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Given a recent time of separation and modest effective size for the ancestral population, mtDNA should have coalesced quickly and should display minimal differentiation between Mexican and U.S. flies. Last, although inverted regions can be biased toward containing haplotypes with deeper RNDs, unless population splitting was precise, one would still expect to see a subset of inversions shared in common between Mexican and U.S. flies. Haplotypes in the shared inversions should show shallow RNDs, similar to loci on chromosomes 4 and 5. Consequently, the observed gene trees are more consistent with the hypothesis of repeated isolation and secondary contact, with inversions on chromosomes 1–3 becoming increasing more recalcitrant to introgression through time relative to collinear regions of the genome.

Our data could also be explained by a series of gene duplication and deletion events within R. pomonella and the outgroup species R. electromorpha such that many of the haplotype comparisons made in the study were between paralogous rather than orthologous sequences. Four of the original 19 loci amplified in the study were found to be duplicate loci. If similar duplications were accompanied by deletions for many of the other 15 loci, then these duplications/deletions could confound our biogeographic interpretation of the gene trees. However, the deletion scenario, considered alone, suffers the same difficulties as the lineage-sorting hypotheses in explaining the tripartite distribution and deep congruence of chromosome 1–3 nuclear and mtDNA RND values. But it is possible that a composite biogeography/deletion model could account for the pattern. Under this scenario, Mexican and Northern isolates formed ≈1.57 Mya. A period of secondary contact and gene flow followed from 0.5–1 Mya. After this time, Altiplano and Northern populations have remained disjunct. The shallow RNDS observed for loci not on chromosomes 1–3 would be due reciprocal deletions of paralogous genes in R. pomonella and R. electromorpha, resulting in improper comparisons of orthologous Mexican and U.S. haplotypes within R. pomonella to a highly diverged paralogous outgroup sequence for R. electromorpha.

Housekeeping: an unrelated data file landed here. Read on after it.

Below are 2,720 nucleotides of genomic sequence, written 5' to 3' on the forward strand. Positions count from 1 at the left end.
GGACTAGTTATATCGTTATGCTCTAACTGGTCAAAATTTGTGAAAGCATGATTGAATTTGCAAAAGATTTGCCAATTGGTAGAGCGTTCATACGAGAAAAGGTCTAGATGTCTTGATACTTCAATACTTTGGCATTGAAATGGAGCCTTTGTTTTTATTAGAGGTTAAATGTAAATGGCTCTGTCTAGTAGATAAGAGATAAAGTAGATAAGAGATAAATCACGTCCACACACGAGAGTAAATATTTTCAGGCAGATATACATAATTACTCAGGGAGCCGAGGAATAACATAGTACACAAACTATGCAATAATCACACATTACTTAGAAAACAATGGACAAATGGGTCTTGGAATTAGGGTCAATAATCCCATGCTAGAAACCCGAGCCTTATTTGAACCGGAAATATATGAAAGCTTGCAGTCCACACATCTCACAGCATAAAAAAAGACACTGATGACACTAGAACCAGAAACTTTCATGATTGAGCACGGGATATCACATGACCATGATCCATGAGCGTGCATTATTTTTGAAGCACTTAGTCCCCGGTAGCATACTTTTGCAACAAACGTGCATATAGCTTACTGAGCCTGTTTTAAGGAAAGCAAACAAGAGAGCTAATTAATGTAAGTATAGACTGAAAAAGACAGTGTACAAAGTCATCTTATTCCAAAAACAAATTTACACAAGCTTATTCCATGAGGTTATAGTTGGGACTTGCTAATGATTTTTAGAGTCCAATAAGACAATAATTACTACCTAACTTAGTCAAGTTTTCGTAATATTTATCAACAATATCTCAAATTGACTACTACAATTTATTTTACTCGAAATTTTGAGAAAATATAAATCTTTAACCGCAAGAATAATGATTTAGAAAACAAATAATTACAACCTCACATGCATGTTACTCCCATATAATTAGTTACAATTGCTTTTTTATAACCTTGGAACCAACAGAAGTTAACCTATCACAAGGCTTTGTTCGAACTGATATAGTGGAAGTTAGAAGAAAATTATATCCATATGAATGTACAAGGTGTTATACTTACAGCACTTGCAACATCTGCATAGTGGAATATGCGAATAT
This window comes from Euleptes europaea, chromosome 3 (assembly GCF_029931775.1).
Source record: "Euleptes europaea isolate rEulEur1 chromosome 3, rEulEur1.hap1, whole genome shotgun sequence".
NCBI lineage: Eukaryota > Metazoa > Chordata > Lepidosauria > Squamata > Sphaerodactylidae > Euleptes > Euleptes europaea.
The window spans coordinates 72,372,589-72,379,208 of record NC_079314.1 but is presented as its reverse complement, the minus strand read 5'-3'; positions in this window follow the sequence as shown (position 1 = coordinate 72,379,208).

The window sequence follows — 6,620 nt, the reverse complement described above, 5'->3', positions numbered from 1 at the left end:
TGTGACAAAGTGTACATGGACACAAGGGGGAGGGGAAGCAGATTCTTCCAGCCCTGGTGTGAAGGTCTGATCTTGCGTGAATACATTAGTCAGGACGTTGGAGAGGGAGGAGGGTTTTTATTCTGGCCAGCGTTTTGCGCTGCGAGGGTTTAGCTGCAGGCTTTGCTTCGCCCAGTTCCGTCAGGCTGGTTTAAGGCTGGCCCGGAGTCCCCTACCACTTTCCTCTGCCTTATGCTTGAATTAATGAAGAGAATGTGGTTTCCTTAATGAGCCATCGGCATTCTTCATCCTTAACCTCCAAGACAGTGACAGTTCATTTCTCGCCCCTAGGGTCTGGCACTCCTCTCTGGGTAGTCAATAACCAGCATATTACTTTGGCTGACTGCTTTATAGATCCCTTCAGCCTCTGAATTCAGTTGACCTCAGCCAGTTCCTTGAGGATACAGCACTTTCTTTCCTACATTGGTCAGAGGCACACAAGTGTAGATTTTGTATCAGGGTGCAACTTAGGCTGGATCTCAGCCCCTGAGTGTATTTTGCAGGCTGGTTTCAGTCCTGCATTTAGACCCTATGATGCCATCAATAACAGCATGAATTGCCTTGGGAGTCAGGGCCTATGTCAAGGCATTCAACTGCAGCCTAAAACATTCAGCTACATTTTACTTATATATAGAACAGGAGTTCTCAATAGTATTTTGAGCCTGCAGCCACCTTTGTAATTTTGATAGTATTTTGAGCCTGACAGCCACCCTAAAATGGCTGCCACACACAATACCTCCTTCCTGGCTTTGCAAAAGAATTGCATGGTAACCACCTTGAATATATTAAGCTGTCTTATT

The deletion hypothesis would not negate the contributory roles of allopatry and secondary introgression in facilitating the sympatric radiation of the R. pomonella group by means of host shifting. However, it would call into question whether gene flow was differential for inverted vs. collinear regions of the genome. In essence, there would not have been a second period of recent contact when such a pattern could have been fully generated. Genetic crosses of flies imply that U.S. haplotypes represent allelic variation segregating at single loci (Feder et al., 2003b; Roethele et al., 2001). However, it is difficult to completely rule out the possibility that deletions at very tightly linked duplicated loci generated the observed segregation patterns. Moreover, test cross results for R. pomonella

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